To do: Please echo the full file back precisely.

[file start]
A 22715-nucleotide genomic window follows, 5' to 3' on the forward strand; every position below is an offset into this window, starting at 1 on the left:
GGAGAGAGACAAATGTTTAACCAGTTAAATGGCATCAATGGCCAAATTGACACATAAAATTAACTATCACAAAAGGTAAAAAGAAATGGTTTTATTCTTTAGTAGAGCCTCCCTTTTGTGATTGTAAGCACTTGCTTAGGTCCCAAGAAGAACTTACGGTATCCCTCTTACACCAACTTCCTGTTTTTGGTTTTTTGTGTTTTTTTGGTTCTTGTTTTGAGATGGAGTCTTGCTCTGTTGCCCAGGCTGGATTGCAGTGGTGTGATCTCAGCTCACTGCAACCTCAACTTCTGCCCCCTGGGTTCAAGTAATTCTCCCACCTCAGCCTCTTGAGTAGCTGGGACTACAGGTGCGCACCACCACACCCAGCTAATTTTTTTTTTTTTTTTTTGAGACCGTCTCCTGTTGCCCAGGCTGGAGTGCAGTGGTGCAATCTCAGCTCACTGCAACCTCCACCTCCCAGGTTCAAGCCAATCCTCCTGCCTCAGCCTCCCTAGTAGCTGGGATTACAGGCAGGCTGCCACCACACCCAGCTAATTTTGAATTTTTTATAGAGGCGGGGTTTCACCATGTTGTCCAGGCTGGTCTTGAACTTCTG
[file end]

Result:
A 22715-nucleotide genomic window follows, 5' to 3' on the forward strand; every position below is an offset into this window, starting at 1 on the left:
GGAGAGAGACAAATGTTTAACCAGTTAAATGGCATCAATGGCCAAATTGACACATAAAATTAACTATCACAAAAGGTAAAAAGAAATGGTTTTATTCTTTAGTAGAGCCTCCCTTTTGTGATTGTAAGCACTTGCTTAGGTCCCAAGAAGAACTTACGGTATCCCTCTTACACCAACTTCCTGTTTTTGGTTTTTTGTGTTTTTTTGGTTCTTGTTTTGAGATGGAGTCTTGCTCTGTTGCCCAGGCTGGATTGCAGTGGTGTGATCTCAGCTCACTGCAACCTCAACTTCTGCCCCCTGGGTTCAAGTAATTCTCCCACCTCAGCCTCTTGAGTAGCTGGGACTACAGGTGCGCACCACCACACCCAGCTAATTTTTTTTTTTTTTTTTTGAGACCGTCTCCTGTTGCCCAGGCTGGAGTGCAGTGGTGCAATCTCAGCTCACTGCAACCTCCACCTCCCAGGTTCAAGCCAATCCTCCTGCCTCAGCCTCCCTAGTAGCTGGGATTACAGGCAGGCTGCCACCACACCCAGCTAATTTTGAATTTTTTATAGAGGCGGGGTTTCACCATGTTGTCCAGGCTGGTCTTGAACTTCTG